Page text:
The Cubs had acquired Stewart from the Rockies in December 2011 for outfielder Tyler Colvin and infielder DJ LeMahieu. When they did, no one expected Luis Valbuena to finish with more starts and at-bats at third than Stewart in 2012.
The Cubs could have said goodbye when they non-tendered Stewart on Nov. 30. He listened to offers from other teams, then re-signed with the Cubs on Dec. 12, agreeing to a one-year, $2 million contract. When originally acquired, the Cubs projected 20 home runs and 70-plus RBIs. He finished with five homers and 17 RBIs. Does he have something to prove in 2013?
"Yeah, definitely," Stewart said. "I feel I've been saying that the last few years."
This offseason, the wrist hasn't bothered him at all. He admits he cheated in his rehab and began workouts earlier than he was supposed to. Once officially cleared to resume baseball activities, Stewart charged full speed ahead.
So far, there's no soreness. He's not expected to require a brace, although that may change when playing in games. It's as if he has a new wrist.
"I feel like it's fixed and I'm not sure how much more I could do to it," Stewart said. "It was a pleasant surprise, at least mentally, that there was nothing in there at all [that bothered me] when I started swinging,"
The free agent market for third basemen was weak this past offseason. The Cubs could have passed on Stewart, who went home rather than stay with the team to rehab. Cubs president of baseball operations Theo Epstein gave Stewart the go-ahead to be with his wife Susan, who was expecting the couple's second child.
"I'd talked it over with management," Stewart said. "It wasn't something where I was like, 'Hey, I want to go home, I want to get away from here.' I explained the situation that our family was in. I had the backing of them 100 percent."
There was a point last year when Cubs manager Dale Sveum admitted he didn't know where Stewart was or could give an update on his rehab. When Matt Garza was shut down after his July 21 start, he stayed with the team.
"I think [Stewart] could've been around the team a little more and I told him that," Sveum said Friday. "It's nothing he didn't know. It wasn't a major issue by no means."
Stewart saw Sveum's comments last season.
"I don't know if there was a miscommunication at that point but I talked to him and everything was fine," Stewart said Friday.
Stewart wanted to stay with Chicago.
"I've said this all offseason, the dialogue continued between Theo and I, which was awesome, because it was basically directly between me and Theo," Stewart said. "We built a relationship during the season with my injury and throughout the winter. He just called me and really expressed his feelings about me as a person and my character and also as a player and what they believed in me and what they believed I could become and do here. That was enough for me.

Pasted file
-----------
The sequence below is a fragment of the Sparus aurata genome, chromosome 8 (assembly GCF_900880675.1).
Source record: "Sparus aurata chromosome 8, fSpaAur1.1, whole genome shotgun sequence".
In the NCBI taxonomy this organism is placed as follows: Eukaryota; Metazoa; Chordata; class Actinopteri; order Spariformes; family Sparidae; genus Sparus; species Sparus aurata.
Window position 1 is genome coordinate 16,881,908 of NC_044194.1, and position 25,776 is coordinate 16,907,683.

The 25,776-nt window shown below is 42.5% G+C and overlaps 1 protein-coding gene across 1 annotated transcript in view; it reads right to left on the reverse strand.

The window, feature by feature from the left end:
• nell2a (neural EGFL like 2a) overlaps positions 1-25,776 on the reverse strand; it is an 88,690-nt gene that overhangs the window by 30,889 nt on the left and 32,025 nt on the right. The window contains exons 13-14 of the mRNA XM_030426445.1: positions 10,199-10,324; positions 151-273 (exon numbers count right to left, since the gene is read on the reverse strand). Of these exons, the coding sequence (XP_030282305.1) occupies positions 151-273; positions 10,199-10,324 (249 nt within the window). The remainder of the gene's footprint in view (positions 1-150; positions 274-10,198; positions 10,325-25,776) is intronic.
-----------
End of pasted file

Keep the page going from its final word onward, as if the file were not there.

"There were openings out there I could've taken and I'm glad I didn't because I could've jumped the gun. I really wanted to give the Cubs a chance. I feel like I owe the organization something for the way they stuck with me and they allowed me to do these great things by supporting me and my family and supporting me through the injury and sticking me through the surgery and providing for me.
"I felt like I couldn't walk away from that and say, 'Thanks, but no thanks.' I really feel I owe the organization and the fans and everybody my time here."
As soon as Stewart was good to go, he began hitting lessons with Hall of Famer Rod Carew in California. A lifetime .328 hitter who won seven batting titles, Carew never hit more than 14 home runs in a single season. He didn't try to convert Stewart to his style.
"He really wanted me to be comfortable in the box and start from there," Stewart said. "His main thing, and this has been said to me a hundred times and it's something I need to discipline myself on -- and it's a lot harder than it sounds -- is just keeping my head down. He's in my ear about that all the time.
"Another thing Rod was big on was tracking the ball and seeing the ball the whole way and let your eyes dictate your swing and your bat path and everything like that. Just let it fly, getting the head out there and don't try to hit the ball certain places. The ball's going to dictate where you hit it, where it's pitched. Basically, just go up there and have confidence."
They didn't do any exercises with weird devices or brightly colored tennis balls.
"I don't know how old he is," Stewart said of the 67-year-old Carew, "but he can throw great [batting practice], so he would sit there and throw all day. He had a very unique way of hitting and was very successful at it, but I think he knows it was unique to himself. He's a great, great man."
Now, it's time for Stewart to apply the lessons. Is it a fresh start?
"Fresh start with the same team -- I don't really say it's a 'fresh start,'" Stewart said. "I just had an injury that was never diagnosed and finally fixed it. I wouldn't say 'fresh,' but healthy."